The results from Lake Pleasant Racing are posted on the Results page or by clicking here.
About Mike Ferring
Author Archive | Mike Ferring
Participation in sailing and yacht clubs has been eroding for the last many years and plenty of people have expressed an opinion about how to slow or reverse this nasty trend. Here’s one of the most interesting ones, from former ISAF president Paul Henderson. In a nutshell: Keep it simple, inexpensive, local, and fun. There’s a formula we can all get behind!
Whether you prefer to call them pancakes, flapjacks, griddle cakes, Hobo Nickels, or Flap Sams, this breakfast food is too good to pass up. Come to Lake Pleasant and make a day of it with the educational event to follow or to head out for the day of AYC racing.
Pancakes and other breakfast attractions will be served starting at 8am on Saturday (April 6) and run to around 10am. You’ll find us at Ramada #1 and 2 closest to the Sailboat Shop. Cost is $5.00 for adults and $2.00 for children ages 4-12.
Some important perspective on the morning: A pancake is a thin, flat, round cake prepared from a batter and cooked on a hot griddle or frying pan. In Britain it is made without a raising agent, and is similar to a crêpe. In America, a raising agent is used (typically baking powder). The American pancake is similar to a Scotch pancake or drop.
They may be served at any time with a variety of toppings or fillings including jam, fruit, syrup, chocolate chips, or meat. In America, they are typically considered to be a breakfast food. In Britain and the Commonwealth, they are associated with Shrove Tuesday, commonly known as Pancake Day, when perishable ingredients had to be used up before the fasting period of Lent.
Please join the finest batch of LPSC sailors around as we pay homage to the delectable pancake!
—Rhonda Brewer, LPSC
Despite some nasty weather, the Catalina 22 fleet drew a big bunch of current and past fleet members to a March party. Read about it in the latest edition of the fleet’s newsletter.
The scores for the weekend of racing at Lake Pleasant can be found on the results page or by clicking here.
Here’s a link to the Southern California Yachting Association member clubs calendar, including the Arizona Yacht Club.
The cup is coming but what got us there?
For the April monthly meeting, Philip Freedman offers his view of America’s Cup 34 and what it takes to compete for the sport’s oldest trophy. The meeting is at 7 pm, Tuesday, April 9, at the Caddy Shack @ Rolling Hills, 1415 North Mill Avenue, Tempe. Visitors are welcome.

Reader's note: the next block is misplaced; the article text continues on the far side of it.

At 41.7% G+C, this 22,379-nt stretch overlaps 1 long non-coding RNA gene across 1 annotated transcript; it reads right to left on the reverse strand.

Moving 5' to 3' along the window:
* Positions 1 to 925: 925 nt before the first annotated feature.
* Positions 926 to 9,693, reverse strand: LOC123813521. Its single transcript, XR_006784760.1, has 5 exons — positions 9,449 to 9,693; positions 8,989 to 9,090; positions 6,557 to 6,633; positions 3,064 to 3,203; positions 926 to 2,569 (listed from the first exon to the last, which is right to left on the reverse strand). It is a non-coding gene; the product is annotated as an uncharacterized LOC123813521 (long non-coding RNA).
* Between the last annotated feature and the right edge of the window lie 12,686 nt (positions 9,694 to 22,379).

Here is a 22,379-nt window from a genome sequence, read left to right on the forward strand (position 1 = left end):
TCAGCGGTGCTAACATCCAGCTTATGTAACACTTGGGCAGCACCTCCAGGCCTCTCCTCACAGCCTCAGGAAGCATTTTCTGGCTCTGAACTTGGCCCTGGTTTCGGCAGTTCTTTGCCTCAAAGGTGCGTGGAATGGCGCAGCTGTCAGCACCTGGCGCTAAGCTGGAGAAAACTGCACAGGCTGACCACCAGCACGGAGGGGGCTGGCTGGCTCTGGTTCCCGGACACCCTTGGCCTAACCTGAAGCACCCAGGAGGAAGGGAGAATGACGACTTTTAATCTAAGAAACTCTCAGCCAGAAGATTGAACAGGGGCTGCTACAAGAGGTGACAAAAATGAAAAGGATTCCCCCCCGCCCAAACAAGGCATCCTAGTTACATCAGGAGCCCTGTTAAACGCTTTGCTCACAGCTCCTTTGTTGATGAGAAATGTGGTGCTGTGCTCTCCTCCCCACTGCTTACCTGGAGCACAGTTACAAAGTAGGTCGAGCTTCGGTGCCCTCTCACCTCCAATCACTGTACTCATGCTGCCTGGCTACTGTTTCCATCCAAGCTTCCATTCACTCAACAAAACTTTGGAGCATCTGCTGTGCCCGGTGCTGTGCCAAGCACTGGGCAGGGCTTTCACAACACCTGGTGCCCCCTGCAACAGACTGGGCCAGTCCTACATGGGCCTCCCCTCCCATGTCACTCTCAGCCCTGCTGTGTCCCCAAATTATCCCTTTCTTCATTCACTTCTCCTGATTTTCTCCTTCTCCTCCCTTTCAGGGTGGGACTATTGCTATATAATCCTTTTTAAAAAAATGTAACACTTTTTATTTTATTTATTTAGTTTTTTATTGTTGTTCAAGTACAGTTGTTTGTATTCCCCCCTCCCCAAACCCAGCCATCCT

A meteor has hit the America’s Cup and the dinosaurs have disappeared. The oldest sports trophy has become of age. In one of the biggest sport upgrades in history, the America’s Cup has roared into the 21st century and you better use a fast shutter speed to take a shot. This summer in San Francisco Bay, the 34th America’s Cup will be defended against three countries wanting to take it out of the U.S. An estimated 600,000 will watch the competition from the banks of San Francisco Bay. Never before has the America’s Cup been sailed in a bay rather than in the ocean where few could see.
These are not just sailboats, but 72-foot-long catamarans with 13-story hard-wing masts that go twice the spend of the wind and rise out of the water onto small foils. Their crew of 11 not only wears heart monitors, life jackets and helmets, but will take physical requirements to the limits.
So come spend a fun evening and hear how college, youth sailing and the twelve meters got us to where we are today. Phil warns: This will be fun.
Phil Freedman is an AYC member and longtime sailor who fielded the entry Betsy Ross for the 1990 America’s Cup challenge.
Week 6 of racing at TTL scores posted on the results page or by clicking here.
Olympian and 10-time national champion Andrew Campbell looks at the big sailing picture. Boil it down to something like this: explore and enjoy. Sure, there’s a lot we can learn about wind shifts and boat handling and that kind of thing, but a lot of the advice he offered the AYC monthly meeting on Tuesday, March 12 was bigger than that.
Here were his bullet points:
- Clear air (get in it)
- Practice like you mean it
- Even when it’s uncomfortable
- Sail weird boats
- Sail with old friends
- Make new friends (he got to meet President George W. Bush)
- Sail against the best
- Study and learn every chance you get
- Sail with lots of people
- Sail with kids (You never know what will inspire them)
- Sail in new places
The big point is that you learn through these broad experiences, picking up something about sailing or just about life itself. Or you just have a good time with friends.
Whoa. Is this the the message from a cutthroat, world-class sailor? From a calm, focused one, it is.